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HRV With Integrated Zoning for Spot Bathroom Ventilation

MStaudaher | Posted in General Questions on

Re: Aldes Vent Zone IAQ with heat recovery combined with zone register terminals. I was reading a GBA article that mentioned this HRV with integrated zoning for spot bathroom ventilation.  Does anyone have any experience with thsi brand and this specific product?  Is it a good HRV and does the zoning mechanism make reasonable sense to boost ventilation for specific bathrooms instead of simply boosting the ventilation rate for all baths?

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  1. GBA Editor
    Martin Holladay | | #1

    I'm hoping that a GBA reader who has installed this product can provide feedback.

  2. Jon R | | #2

    It may also make sense to boost ventilation to bedrooms at night and turn it down/off during the day. Prices don't look too bad.

    It should also be possible to use other ERVs with standard power zone dampers.

  3. MStaudaher | | #3

    I called the company and spoke to one of their reps. Unfortunately the motors they use in their ERV/HRVs are PSC motors and not ECM motors. The reason that this individual control technology is apparently not offered by other manufacturers is because ALDES has a patent on it.

    They sell the ZRT terminals separately, but it’s not clear to me if you could connect them to another brand of ERV/HRV to initiate a boost function when they are individually activated to increase spot ventilation in a bathroom.

    The benefit of this type of system seems to be the fact that you could significantly increase ventilation to individual bathrooms on demand without having to increase return flow from all other returns simultaneously. You also wouldn’t need to have such a large ERV/HRV to obtain the needed increased flow to exhaust air from a particular location.

    If anyone has wired one of these ZRT terminations to another HRV or ERV I would appreciate any information you could provide.

  4. Tom K. | | #4


    Have you made any progress on this? I am planning to do the same type of install if I can solve the control issue. I won’t buy an ERV/HRV unless it has ECMs. Aldes sells the ZRTs with both 24 and 120 VAC wiring. The problem is that most ventilation systems don’t keep track of which switch called for boost. I bet a few relays could be used to trigger the correct zrt to open. Maybe just run a 4 wire Tstat wire from ventilator to switch and then a 2 wire from switch box to zrt. Put the relay on just before the ventilator which controls power to the extra 2 wires going back to the switch box and on to the zrt.

    Depending on current draw of zrt you might be able to get it wired without dedicated power but I’d want to look at the specs on the ventilator and switch first.

    1. MStaudaher | | #5

      I am moving forward. I am installing a Broan 250TE ERV and connecting it to the ZRT-2 terminals which will be located in the bathrooms and the laundry room. The HVAC contractor is using the 120V ZRT-2 terminals and is planing to control them with a relay.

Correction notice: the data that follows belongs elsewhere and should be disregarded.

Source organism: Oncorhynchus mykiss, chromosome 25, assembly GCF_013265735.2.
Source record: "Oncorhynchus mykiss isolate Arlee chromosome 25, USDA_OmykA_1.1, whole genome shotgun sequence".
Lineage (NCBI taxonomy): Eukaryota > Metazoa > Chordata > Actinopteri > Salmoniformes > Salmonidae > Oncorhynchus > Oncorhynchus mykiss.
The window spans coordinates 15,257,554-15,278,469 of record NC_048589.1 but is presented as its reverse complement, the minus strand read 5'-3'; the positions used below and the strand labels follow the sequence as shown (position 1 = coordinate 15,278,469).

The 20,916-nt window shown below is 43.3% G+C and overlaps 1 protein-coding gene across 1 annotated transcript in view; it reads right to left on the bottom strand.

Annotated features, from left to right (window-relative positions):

1. Tom K. | | #7

        Nice. That Broan 250 has some great stats. I am thinking about waiting for the fan tech hero ERVs to come out which should be in the next 10 months or so. I’ll go with the HRV if my humidity is uncontrollable this winter. I wish they had more units with swappable cores.

      2. Jordan H. Zone 6 | | #8


        I know it's been a while, but I am planning on doing almost the exact same installation you noted above. Looking back, is there anything you would have done differently, or did the 120V ZRT-2 terminals with relays work well with your Broan 250TE ERV?


        1. Tom K. | | #9

          I’m still waiting for that Fantech hero erv which may never happen. I’ll probably go with the broan as well. I have all 4 of my 120v zrt’s installed and waiting. It’s great to be able to use any commercially available timer with these. The zrts have a micro switch that closes a circuit when the door swings open so it should be easy to control any erv or hrv as long as they have a boost control terminal. I already have my wiring in place as well as my ducting to the outside. Just need to build a plenum to combine the 4” ducts to 6”.

          Good luck with your project. If you are installing a zrt in the attic make sure to insulate the heck out of it. I made a XPS box from 2” foam scraps that wraps around the zrt then used canned foam to get in all the tricky areas.

  5. Matt F | | #6

    Don't assume ECM ERV will use less power than and PSC motor one. You need to look at the fan/power curve or table and see where you are at.

    A Renewaire EV90/EV90P with PSC motors will use 46w at 90CFm, .25" static, while a Panasonic Intelli balance 100 will use at least 54w (and probably a bit more) under the same conditions.

    A PSC motor ERV also doesn't need any control tie in to boost the exhaust (it may be unbalanced boost), just a drop in static from the zone damper opening. You do need to design the duct system to have it work correctly.

    The downside of these flow regulators is that they have a .2" static requirement, which consumes some energy continuously when using an ECM motor.

    MStaudaher, are you going to run "boost" in the laundry room? If you are not, you put a CAR-II in there.

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